I walked to the front of the building and pulled on the door handle. Locked. I pulled again. Yup, locked. The neighboring industrial complexes were a whirr of activity on a fine spring day. Trucks backing in, trucks pulling out, overhead doors rolled up to let sunshine in. After an interminable winter, life had returned to the Canadian tundra. But not at the building I was attempting to enter. I shrouded my eyes, pressed my face to the glass, and looked into the lobby. Stuffed in a corner was an outboard motor. In another corner was a motorcycle. And on the receptionist’s unmanned desk sat a four-by-six-inch card with the words “Welcome to Suzuki”
I wasn’t at a Suzuki storage facility. I was at Suzuki’s head office. Every other business was able to keep the doors unlocked over lunch, so why not Suzuki? All I needed to do was drop the key to the test bike off, jump into my just-arrived taxi, and head home. After hammering on the door but failing to rouse anyone inside (was anyone inside?) I sent the disgruntled taxi driver on his way, stretched out in the sunshine on Suzuki’s front stoop, and slept. Not dozed. Slept.
Forty minutes later a man sauntered up the walkway whistling to himself and jangling a ring of keys. I straightened. He stopped whistling. He took me for a vagrant. “Oh,” I said, with a big yawn, “you’re still in business?” He gave me an odd look, which said, clear as the sky, who have you been talking to? What have you heard?
Rumors are rife that Suzuki is leaving the MotoGP championship. Many news outlets, including MotoGP’s own website, are treating the news as sacrosanct. This on the heels of Suzuki confirming its participation in the series until 2026, and having won the title with rider Joan Mir in 2020. Devout followers of MotoGP are incensed, and believe Suzuki’s “core values” have been betrayed by the move. They’re wrong. Suzuki’s retreat is predictable, expected, and, moreover, necessary.
In the minds of many enthusiasts in the west, the Japanese big four have been, historically, virtually indistinguishable one to the next. They compete in many of the same segments, at the same price points, on motorcycles that often vary only by small degree. But in recent years Suzuki has chartered its own path. New models are few and far between, and it’s palpably clear that Suzuki has lost interest in western markets. Instead, Suzuki is investing heavily into appliances. Transportation appliances.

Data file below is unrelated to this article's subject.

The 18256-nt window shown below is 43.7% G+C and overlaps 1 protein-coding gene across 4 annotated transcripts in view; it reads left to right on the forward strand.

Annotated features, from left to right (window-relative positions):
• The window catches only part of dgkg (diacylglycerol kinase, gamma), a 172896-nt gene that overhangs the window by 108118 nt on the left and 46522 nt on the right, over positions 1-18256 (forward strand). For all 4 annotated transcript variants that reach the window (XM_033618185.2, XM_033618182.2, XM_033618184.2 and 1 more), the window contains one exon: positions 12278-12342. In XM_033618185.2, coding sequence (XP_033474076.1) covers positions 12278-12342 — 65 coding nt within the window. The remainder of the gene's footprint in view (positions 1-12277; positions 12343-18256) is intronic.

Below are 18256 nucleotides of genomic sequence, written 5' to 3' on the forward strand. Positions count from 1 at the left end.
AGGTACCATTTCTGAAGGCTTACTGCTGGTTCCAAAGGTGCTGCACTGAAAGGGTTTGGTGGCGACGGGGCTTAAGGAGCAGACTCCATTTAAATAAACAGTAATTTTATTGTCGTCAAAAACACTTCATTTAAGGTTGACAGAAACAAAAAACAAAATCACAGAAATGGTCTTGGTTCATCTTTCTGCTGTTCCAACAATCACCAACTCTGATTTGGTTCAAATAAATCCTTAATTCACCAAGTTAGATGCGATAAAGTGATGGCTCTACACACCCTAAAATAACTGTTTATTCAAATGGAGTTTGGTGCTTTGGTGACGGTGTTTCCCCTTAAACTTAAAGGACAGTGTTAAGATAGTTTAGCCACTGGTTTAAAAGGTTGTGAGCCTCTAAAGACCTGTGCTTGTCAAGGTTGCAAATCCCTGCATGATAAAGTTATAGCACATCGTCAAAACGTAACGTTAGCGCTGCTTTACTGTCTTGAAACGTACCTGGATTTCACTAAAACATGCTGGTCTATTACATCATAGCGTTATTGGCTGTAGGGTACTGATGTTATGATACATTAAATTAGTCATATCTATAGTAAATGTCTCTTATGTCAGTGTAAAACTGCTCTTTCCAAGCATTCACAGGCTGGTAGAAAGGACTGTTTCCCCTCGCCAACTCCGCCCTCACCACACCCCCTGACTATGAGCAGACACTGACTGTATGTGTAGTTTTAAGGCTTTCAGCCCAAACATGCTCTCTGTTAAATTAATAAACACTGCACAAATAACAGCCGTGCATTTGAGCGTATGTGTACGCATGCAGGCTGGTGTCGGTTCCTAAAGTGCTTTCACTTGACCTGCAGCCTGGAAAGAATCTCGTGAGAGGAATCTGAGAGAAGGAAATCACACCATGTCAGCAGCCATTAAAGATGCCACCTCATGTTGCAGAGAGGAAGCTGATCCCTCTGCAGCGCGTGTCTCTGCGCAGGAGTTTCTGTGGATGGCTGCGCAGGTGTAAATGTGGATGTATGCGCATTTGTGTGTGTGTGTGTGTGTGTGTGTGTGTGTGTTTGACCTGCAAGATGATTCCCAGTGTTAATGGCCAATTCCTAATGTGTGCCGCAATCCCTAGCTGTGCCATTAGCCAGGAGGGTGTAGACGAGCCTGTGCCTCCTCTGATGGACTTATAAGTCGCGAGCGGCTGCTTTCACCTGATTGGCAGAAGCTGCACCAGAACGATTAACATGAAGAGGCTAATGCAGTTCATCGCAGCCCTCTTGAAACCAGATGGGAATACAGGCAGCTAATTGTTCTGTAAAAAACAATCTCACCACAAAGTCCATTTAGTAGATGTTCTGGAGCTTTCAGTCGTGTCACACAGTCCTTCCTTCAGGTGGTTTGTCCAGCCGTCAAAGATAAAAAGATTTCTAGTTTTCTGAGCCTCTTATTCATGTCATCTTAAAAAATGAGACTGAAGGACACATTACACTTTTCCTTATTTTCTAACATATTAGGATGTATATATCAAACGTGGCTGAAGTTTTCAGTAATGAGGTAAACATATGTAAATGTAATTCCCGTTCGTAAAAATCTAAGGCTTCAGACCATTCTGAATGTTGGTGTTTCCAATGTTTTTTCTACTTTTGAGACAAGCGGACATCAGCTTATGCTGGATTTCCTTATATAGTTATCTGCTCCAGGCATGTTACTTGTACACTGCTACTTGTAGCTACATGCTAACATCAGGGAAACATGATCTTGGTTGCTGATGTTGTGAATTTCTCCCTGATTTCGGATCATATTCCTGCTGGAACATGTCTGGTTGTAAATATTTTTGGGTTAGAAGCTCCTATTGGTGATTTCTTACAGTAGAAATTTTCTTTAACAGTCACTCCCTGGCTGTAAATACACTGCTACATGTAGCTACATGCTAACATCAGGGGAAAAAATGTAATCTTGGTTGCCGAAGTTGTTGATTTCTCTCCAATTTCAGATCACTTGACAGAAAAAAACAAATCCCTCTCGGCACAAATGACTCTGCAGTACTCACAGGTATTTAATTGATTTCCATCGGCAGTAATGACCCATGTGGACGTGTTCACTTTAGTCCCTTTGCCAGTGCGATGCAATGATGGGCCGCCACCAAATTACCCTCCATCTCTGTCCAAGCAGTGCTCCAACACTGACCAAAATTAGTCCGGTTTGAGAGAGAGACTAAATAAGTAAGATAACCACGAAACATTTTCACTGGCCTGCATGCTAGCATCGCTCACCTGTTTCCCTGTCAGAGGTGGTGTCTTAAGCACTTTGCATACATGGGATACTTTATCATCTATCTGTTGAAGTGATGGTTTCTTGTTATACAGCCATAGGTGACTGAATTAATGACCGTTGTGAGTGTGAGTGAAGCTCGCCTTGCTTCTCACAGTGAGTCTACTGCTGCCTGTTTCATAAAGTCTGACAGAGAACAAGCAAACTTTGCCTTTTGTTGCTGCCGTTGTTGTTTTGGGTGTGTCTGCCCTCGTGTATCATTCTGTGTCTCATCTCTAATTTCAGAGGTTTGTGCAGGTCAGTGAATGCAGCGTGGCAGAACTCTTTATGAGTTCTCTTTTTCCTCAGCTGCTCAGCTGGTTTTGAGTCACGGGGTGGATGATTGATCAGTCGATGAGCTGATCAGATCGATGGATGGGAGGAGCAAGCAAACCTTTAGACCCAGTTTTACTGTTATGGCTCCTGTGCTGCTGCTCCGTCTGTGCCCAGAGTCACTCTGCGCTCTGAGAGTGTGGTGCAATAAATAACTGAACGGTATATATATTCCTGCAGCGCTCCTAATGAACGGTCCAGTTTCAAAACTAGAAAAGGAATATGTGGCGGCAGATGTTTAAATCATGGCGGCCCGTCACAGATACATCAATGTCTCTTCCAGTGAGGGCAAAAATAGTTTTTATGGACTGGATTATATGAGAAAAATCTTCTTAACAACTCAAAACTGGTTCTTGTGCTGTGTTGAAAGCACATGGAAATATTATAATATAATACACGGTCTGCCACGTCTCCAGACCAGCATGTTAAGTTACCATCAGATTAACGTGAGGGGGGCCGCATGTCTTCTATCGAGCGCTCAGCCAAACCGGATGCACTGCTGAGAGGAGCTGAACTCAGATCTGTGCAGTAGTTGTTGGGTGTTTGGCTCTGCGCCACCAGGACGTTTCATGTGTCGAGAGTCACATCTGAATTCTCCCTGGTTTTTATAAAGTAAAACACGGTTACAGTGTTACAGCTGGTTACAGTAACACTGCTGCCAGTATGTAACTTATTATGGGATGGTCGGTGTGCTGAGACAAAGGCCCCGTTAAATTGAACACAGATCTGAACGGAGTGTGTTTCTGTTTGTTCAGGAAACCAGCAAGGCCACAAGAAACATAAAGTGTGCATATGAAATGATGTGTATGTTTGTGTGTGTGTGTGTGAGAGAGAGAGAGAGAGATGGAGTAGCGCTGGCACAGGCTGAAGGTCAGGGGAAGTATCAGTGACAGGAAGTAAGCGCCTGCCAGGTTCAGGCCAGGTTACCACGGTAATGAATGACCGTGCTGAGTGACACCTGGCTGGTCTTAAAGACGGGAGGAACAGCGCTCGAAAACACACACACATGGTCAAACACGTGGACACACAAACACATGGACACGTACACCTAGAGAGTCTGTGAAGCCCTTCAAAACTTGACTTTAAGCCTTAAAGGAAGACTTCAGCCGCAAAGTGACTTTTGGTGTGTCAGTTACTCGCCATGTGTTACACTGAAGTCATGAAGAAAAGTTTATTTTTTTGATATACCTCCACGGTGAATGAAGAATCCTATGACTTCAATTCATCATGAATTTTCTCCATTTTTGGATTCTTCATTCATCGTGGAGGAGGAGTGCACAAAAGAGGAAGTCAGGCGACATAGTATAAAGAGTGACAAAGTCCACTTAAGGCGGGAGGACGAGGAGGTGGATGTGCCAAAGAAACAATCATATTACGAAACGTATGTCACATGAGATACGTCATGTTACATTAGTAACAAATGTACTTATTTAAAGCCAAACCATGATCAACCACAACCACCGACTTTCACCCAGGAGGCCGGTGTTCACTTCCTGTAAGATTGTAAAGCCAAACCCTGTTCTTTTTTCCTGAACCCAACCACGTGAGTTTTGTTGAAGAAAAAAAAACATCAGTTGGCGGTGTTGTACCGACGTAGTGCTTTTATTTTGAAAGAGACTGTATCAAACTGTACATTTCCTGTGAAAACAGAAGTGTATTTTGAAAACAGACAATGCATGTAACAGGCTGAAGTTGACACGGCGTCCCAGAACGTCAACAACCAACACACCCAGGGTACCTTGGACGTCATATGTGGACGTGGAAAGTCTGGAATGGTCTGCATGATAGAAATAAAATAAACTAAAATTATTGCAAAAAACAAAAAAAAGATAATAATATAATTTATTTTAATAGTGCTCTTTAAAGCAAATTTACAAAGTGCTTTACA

What Ducati is to a San Francisco Starbucks on a Saturday morning, Suzuki is to moving millions. Suzuki is the best-selling car in India, the world’s second-largest marketplace. And their small-capacity motorcycles sell in staggering numbers all over southeast Asia. And while racing enthusiasts in the west think of Suzuki as GSX-Rs, and many of you reading this think of Suzuki as V-Stroms, that’s not the business that keeps Suzuki in business. And if you don’t believe that, believe that Suzuki thinks so little of its business in Canada that it can’t be bothered to unlock its doors in the middle of the day.
It’s an affront to the ego of a motorcyclist in the decadent west that Suzuki doesn’t much care about us. The withdrawal from MotoGP and a stagnating line of large-capacity bikes are proof of that. Suzuki is withdrawing from the business of making vehicles to fulfill your fantasies of power, speed, and status. Yes, the Hayabusa—the sole Suzuki with a singular identity—remains, as do its fine GSX-Rs. But sportbikes are as moribund a segment as manual typewriters. Longtime motorcycle industry insider Michael Uhlarik, who follows the ups, downs, and arounds of the global motorcycle trade, believes there’s a better than 50/50 chance Suzuki will eventually abandon North America for good.
It’s been a decade since Suzuki’s auto division followed in the footsteps of Daewoo, Isuzu, Yugo and Daihatsu and fled the North American marketplace. I had a neighbor, a heavyset, downtrodden man in ill-fitting suits, who drove a Suzuki Esteem. Naturally, I dubbed his car the Low Esteem. In the western marketplace, where cars are status pods, inching along in choking traffic, Suzuki, with its sensible, cheap, mundane vehicles, was laughably out of step. Silly Suzuki, cars aren’t about getting to work. They’re about personal enlargement. The only reason to drive a Suzuki? If a family member died and gifted it to you in their will.
The V-Strom is beloved by many. And it’s a good bike. But there’s more to it than price vs. function. In the way a Prius is admired by those who are indifferent to the automobile, the V-Strom is a motorcycle for those indifferent to style, technology, and fashion. I was having a drink at my local, in the summer before the pandemic drove me to the minibar, and a man walked in carrying a 20-year-old helmet and wearing overalls and rubber boots. He sat down next to me. I craned my neck to look into the parking lot. Sure enough, he’d arrived on a V-Strom 650, the bike that’s quietly overtaking oilhead BMWs and Guzzis as the machine for riders who don’t give a good-goddam about whether you have the latest smartphone. Or a phone at all.
Suzuki, the brand many (myself included) considered the weakest, least confident of the Japanese four, is, paradoxically, the most assured of them all. They’re a thoroughly modern, entirely unsentimental, shareholder-driven company that doesn’t let aura or image make their decisions. It’s all about the bottom line.
Aside from the awkwardness of having committed to race in MotoGP for four more years (Suzuki executives who signed the contract wander headless through the streets of Hanamatsu), it was Suzuki’s very participation in MotoGP that was a betrayal of its identity. As facetious as if Satan, keen to sluggish for the sins of his past, sidled into church one Sunday morning claiming he’d seen the light.